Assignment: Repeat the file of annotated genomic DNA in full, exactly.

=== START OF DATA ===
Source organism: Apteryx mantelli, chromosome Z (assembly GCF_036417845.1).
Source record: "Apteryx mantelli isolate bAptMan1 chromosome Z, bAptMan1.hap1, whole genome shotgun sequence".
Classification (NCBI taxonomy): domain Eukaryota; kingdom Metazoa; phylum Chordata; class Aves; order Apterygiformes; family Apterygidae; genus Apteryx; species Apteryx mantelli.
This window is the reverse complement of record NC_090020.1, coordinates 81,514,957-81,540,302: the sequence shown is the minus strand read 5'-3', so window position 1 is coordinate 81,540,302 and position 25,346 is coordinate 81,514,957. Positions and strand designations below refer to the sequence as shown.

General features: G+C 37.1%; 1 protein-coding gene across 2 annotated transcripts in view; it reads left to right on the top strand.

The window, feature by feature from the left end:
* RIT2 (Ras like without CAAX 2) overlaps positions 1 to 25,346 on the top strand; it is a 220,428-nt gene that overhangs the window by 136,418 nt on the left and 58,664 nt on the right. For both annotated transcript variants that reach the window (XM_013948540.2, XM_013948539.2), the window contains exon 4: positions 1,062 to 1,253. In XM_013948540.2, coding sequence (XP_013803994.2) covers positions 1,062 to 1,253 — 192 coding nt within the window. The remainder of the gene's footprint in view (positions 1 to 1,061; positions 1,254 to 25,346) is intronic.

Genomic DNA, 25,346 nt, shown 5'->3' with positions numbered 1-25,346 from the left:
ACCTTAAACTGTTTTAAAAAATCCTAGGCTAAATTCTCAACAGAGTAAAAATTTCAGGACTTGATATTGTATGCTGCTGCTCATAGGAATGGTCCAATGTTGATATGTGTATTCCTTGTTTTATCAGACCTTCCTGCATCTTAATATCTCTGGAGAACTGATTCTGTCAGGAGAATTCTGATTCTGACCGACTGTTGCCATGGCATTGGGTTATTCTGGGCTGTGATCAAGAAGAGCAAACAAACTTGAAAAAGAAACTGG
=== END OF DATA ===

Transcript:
Source organism: Apteryx mantelli, chromosome Z (assembly GCF_036417845.1).
Source record: "Apteryx mantelli isolate bAptMan1 chromosome Z, bAptMan1.hap1, whole genome shotgun sequence".
Classification (NCBI taxonomy): domain Eukaryota; kingdom Metazoa; phylum Chordata; class Aves; order Apterygiformes; family Apterygidae; genus Apteryx; species Apteryx mantelli.
This window is the reverse complement of record NC_090020.1, coordinates 81,514,957-81,540,302: the sequence shown is the minus strand read 5'-3', so window position 1 is coordinate 81,540,302 and position 25,346 is coordinate 81,514,957. Positions and strand designations below refer to the sequence as shown.

General features: G+C 37.1%; 1 protein-coding gene across 2 annotated transcripts in view; it reads left to right on the top strand.

The window, feature by feature from the left end:
* RIT2 (Ras like without CAAX 2) overlaps positions 1 to 25,346 on the top strand; it is a 220,428-nt gene that overhangs the window by 136,418 nt on the left and 58,664 nt on the right. For both annotated transcript variants that reach the window (XM_013948540.2, XM_013948539.2), the window contains exon 4: positions 1,062 to 1,253. In XM_013948540.2, coding sequence (XP_013803994.2) covers positions 1,062 to 1,253 — 192 coding nt within the window. The remainder of the gene's footprint in view (positions 1 to 1,061; positions 1,254 to 25,346) is intronic.

Genomic DNA, 25,346 nt, shown 5'->3' with positions numbered 1-25,346 from the left:
ACCTTAAACTGTTTTAAAAAATCCTAGGCTAAATTCTCAACAGAGTAAAAATTTCAGGACTTGATATTGTATGCTGCTGCTCATAGGAATGGTCCAATGTTGATATGTGTATTCCTTGTTTTATCAGACCTTCCTGCATCTTAATATCTCTGGAGAACTGATTCTGTCAGGAGAATTCTGATTCTGACCGACTGTTGCCATGGCATTGGGTTATTCTGGGCTGTGATCAAGAAGAGCAAACAAACTTGAAAAAGAAACTGG